What are the risks of poorly managed data footprints within the Security industry?

As technology grows, so does our data footprint. As a Security Professional we naturally want the latest gadgets to help us be more effective and efficient in our jobs, but, what is the potential cost of Security Data Footprintour data footprint getting larger as we continue to invest in technology? We’ll look at the basic principles of how to ensure your data footprint doesn’t put your Client, your team or you at risk and look at best practices of remaining safe.

Firstly and importantly, understanding how your data footprint is created will give you an idea on the measures you need to take to minimise your data footprint.

Data footprints are the records and traces we leave behind us as we use the Internet. Your data footprint may be a benefit or a risk to you… but the one thing it won’t be is irrelevant. It’s information that others use to make money, to find out what you like, where you go, and who you’re having lunch with next Tuesday. As a Close Protection Operative or Security Professional this information, if it lands in the wrong hands, could be catastrophic to your Principal, your team or yourself.

Most people are aware that when they share information about themselves on the Internet, such as with social networking services, and when they use on-line services, such as electronic mail, instant messaging, or voice calling, they have given up some control over their privacy. This loss of control is frequently the result of explicit acts: making a Skype call, sharing something on Facebook, uploading pictures to Tumblr, sending an email to a Hotmail user. We may expect some privacy, but we know we’ve given something up, and we’ve left a clear imprint at each of these individual services. But what about the trail we leave implicitly, as we travel around the Internet? Is it possible for someone to follow us around in the virtual world of the Internet, tracking our digital footprints, tracing the impressions we leave? The answer is “yes.” Your digital footprints are bigger than you may have thought, and they are being used—usually for commercial purposes, but sometimes for other reasons—to track you, to gain information to hold against you which they can, in turn gain access to you or your Client.

The long and short of it is, everything we do on our mobile devices and over the internet will leave a trace. Most of, if not all of the Operatives I work with have some sort of running tracker on their mobile phone as we compete with like-minded individuals to get the fastest 5km time this month. Having an understanding about the data cloud each application leaves when you use your phone is good working practice when it comes to protecting your Principal. And importantly; the measures you need to take to ensure your footprint is minimised.

The basics

Without question, the best way to keep your data footprint from giving away your most important detail, is to turn off your location services. Our advice is to do this when you leave home for work and at no point to be turned back on in or around your place of work. This includes running trackers which store information and can be seen by a third party at any time. Granted, you may go to a park a mile away from the Client’s residence before switching this on, but at what risk? You’ve just run 5km in 20 mins, are you going to remember to turn it off? And, are you creating a pattern of activity by completing the same run every day, this sort of pattern makes us easy targets for anyone wanting to find out our movements, enabling them to track us to our place of work. Some laptops and PC’s have location services enabled so it’s best to check which windows or OSX you’re running and ensure that the location services are set to off.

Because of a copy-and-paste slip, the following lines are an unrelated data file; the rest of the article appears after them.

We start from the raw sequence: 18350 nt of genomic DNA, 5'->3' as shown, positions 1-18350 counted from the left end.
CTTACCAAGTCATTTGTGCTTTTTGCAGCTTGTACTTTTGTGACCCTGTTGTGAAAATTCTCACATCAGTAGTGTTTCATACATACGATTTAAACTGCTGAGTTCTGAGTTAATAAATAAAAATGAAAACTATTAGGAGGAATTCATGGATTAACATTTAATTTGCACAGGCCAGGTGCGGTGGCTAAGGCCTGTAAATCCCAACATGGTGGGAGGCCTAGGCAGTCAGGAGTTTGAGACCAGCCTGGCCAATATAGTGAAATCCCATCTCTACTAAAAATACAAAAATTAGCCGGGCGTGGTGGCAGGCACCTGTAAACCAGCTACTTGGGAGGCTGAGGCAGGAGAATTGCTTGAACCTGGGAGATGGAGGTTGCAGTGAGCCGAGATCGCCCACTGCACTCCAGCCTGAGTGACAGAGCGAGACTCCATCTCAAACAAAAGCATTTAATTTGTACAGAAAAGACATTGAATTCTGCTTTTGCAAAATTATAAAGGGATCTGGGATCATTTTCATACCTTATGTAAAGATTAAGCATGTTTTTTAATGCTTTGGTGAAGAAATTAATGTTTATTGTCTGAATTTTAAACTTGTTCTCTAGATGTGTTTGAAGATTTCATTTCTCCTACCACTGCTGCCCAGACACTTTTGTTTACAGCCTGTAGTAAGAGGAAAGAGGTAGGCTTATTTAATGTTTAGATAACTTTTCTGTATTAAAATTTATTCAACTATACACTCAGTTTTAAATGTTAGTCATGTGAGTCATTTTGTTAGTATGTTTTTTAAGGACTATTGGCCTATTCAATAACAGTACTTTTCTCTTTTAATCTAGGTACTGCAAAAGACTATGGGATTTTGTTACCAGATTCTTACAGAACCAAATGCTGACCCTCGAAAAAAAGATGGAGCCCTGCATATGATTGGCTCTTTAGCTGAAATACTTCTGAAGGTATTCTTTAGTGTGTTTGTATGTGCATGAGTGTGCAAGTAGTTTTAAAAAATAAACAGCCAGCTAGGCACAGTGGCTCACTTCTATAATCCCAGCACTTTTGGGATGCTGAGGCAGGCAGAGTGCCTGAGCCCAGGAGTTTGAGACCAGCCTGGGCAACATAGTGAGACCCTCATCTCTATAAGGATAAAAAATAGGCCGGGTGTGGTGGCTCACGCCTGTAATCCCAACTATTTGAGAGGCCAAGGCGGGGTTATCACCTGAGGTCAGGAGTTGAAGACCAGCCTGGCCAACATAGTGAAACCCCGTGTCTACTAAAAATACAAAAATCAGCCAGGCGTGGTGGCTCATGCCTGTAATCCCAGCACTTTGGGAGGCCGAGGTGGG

Here’s how to check for windows 7 software

Enable or disable location sensing in Windows 7

  1. Open the Start menu
  2. In the Search box, enter “sensor” (without quotes)
  3. In the Control Panel list, select “Enable location and other sensors”
  4. A list of installed sensors will be given.
  5. Enable or disable them as preferred by using the checkbox next to a sensor. An example is shown in the figure below.
  6. Click “Apply”

Are you managing your data footprint? 

  • Minimize your use of apps and understand what data footprints are being left when you use them
  • Turn off location services – the fundamental action for all CPO’s
  • Check your browser for privacy settings – Today’s web browsers usually allow you to be tracked by default. But they also offer tools for strengthening your privacy while you surf, such as the ability to block cookies. Your first action should be to explore your browser’s default privacy settings and make changes to these settings accordingly. Be aware that blocking all cookies can make your Web surfing less convenient, as they help websites remember you when you return, amongst other benefits.
  • Anti-Tracking tools – Anytime you visit a website, you’re being tracked. Anti-tracking software discloses all the companies that are tracking you and gives you the ability to prevent them from collecting, analysing, and even selling your personal data without your permission.


The onus has to be on the security Professional to manage his/her data footprint and ensure that the safety of their Client, Team and themselves is not put at risk.

Good luck



Security Services International (Hereford) Ltd

One Response to Are you managing your data footprint?
  1. Good advice, may need to stay tuned for the Apple/IOS tutorial.


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